it's difficult to get past that. >> the president tweeting early this morning, let obamacare implode. the question is, will it? >> if they were to do nothing, the exchanges where people buy private insurance that people who don't get insurance through the government or through their employer, those will face a lot of difficulty if they do nothing. they already are facing a lot of trouble. so it does seem that in the next couple of months, members of both parties will need to work together to come up with some rescue package. perhaps a reinsurance package that would inject more federal funding into them or perhaps lifting some of the taxes that are created under obamacare. it's definitely something that we expect to see if they're sincere about working together. >> i'm going to be interested to see how the white house directs health and human services to implement the open enrollment period and, you know, collecting of the fines and fees and doling out of the subsidies. that really is now -- obamacare
is still the law of the land here. and it looks as though the repeal effort is dead. >> that's right. there are also things that the department of health and human services can do to make things easier for people buying insurance off the exchange. for example, in alaska, health and human services funded a big reinsurance package that really allowed premiums to not increase so much. last year -- alaska is a big state. it has few residents. it was going to face massive premium hikes. because it set up a reinsurance program that the department of health and human services accepted, they were able to see lower rates in the state. the question is how will it work with states to allow more flexibility so they can implement systems that are less expensive and perhaps give people better access. >> before we get to the politics with david kimberly, as many fears on the far right as there are hopes on the far left that this leads to a single-payer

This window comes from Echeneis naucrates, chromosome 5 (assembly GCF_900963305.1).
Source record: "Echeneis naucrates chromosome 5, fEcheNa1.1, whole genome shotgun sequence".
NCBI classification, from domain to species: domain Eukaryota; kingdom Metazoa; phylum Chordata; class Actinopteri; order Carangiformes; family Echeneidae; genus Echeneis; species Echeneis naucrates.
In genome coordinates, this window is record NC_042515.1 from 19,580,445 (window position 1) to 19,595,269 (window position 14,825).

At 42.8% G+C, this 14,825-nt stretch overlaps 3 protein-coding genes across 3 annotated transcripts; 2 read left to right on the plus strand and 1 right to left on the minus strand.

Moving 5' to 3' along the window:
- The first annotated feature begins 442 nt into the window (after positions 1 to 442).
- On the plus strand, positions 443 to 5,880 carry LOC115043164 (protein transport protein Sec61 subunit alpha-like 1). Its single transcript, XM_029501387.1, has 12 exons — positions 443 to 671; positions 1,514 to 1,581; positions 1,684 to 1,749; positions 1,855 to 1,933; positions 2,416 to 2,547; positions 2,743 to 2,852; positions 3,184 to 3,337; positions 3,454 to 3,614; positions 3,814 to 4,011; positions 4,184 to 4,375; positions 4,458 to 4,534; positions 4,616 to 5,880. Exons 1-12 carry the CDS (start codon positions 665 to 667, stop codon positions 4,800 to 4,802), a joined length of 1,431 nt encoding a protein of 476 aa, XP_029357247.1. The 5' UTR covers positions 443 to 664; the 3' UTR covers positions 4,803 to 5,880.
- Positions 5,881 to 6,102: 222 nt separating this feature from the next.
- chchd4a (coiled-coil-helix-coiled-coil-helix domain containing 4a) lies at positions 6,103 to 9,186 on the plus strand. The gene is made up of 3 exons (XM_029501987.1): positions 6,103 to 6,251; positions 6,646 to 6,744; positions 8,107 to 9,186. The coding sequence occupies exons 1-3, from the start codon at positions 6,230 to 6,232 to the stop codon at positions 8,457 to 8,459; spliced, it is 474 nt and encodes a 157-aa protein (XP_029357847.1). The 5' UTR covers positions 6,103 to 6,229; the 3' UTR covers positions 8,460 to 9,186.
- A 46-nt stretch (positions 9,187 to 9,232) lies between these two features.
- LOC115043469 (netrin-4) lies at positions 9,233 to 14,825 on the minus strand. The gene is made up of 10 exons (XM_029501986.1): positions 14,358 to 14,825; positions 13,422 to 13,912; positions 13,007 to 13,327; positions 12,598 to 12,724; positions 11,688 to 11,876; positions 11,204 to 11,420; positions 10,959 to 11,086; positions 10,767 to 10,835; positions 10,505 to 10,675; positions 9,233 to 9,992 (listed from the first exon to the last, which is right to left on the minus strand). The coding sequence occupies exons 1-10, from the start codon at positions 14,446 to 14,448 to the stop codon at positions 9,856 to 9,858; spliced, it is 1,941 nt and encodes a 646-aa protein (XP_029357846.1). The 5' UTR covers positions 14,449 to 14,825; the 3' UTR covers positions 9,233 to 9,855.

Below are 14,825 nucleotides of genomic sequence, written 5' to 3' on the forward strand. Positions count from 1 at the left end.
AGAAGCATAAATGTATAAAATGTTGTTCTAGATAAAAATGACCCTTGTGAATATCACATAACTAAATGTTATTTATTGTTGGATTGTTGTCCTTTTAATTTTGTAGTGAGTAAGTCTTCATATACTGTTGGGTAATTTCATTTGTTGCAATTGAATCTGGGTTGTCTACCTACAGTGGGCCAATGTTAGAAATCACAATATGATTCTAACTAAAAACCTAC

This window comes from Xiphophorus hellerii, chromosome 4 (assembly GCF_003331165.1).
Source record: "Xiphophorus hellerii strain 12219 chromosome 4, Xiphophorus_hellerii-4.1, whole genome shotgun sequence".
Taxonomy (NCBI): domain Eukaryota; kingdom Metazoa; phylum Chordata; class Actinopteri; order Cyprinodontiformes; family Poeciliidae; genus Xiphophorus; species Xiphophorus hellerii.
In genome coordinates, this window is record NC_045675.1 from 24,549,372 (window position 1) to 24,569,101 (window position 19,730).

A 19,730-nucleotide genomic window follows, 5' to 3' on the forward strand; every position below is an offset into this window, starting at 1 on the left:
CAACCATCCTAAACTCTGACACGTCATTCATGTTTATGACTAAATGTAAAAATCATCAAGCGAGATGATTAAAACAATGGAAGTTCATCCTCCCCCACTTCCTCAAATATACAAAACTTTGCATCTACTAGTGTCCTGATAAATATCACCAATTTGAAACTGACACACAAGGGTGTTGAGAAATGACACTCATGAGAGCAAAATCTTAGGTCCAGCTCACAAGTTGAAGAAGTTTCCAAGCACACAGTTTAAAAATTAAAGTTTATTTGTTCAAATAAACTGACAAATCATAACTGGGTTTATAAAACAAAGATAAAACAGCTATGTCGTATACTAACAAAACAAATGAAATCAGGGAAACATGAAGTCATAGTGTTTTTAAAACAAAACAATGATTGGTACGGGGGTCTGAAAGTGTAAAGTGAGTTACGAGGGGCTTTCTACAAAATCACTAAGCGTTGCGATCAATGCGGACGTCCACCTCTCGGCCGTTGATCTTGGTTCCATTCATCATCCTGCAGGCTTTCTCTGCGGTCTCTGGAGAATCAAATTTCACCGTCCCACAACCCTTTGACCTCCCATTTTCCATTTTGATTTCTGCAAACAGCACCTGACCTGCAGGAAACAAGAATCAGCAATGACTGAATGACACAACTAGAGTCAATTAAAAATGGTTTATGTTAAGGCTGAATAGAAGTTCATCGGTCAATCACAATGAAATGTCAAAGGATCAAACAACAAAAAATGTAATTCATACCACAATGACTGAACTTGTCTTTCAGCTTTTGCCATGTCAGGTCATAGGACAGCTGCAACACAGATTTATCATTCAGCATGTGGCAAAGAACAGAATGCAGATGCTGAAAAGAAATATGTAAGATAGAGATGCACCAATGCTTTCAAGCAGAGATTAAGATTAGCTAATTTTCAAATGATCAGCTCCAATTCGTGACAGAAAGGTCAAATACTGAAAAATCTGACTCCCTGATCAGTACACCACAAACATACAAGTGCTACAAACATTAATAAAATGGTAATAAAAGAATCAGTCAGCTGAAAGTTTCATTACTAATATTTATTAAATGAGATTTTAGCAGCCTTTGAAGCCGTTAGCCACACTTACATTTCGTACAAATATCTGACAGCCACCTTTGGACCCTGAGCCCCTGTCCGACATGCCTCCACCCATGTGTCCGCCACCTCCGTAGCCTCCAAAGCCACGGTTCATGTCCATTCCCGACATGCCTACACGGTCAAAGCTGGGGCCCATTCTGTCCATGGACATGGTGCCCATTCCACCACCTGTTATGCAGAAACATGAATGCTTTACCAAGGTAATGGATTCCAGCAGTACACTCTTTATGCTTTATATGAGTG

system, are we a step closer to that? >> it's difficult to say. again, when it comes down to it, a lot of people are comparing the status quo to what it could be replaced with. they're seeing stories in other countries where access might be limited. where wait lines might be longer and things. they're saying, i'm not sure that i want a single-payer system. is there a wait to integrate -- a way to integrate the private market with the public market and have things work better. there is public support, but it comes with conditions. usually when you tell people how much their taxes will go up, federal funding will go up, they're less willing to support the proposals. >> david drucker, let me bring you in and talk about the politics of this. that moment when john mccain gave the thumbs down, and you see mitch mcconnell standing there at the corner of the desk. and he literally thumbs down, turns his back, turns his back on his colleague, gasps in the room. after the vote, here's what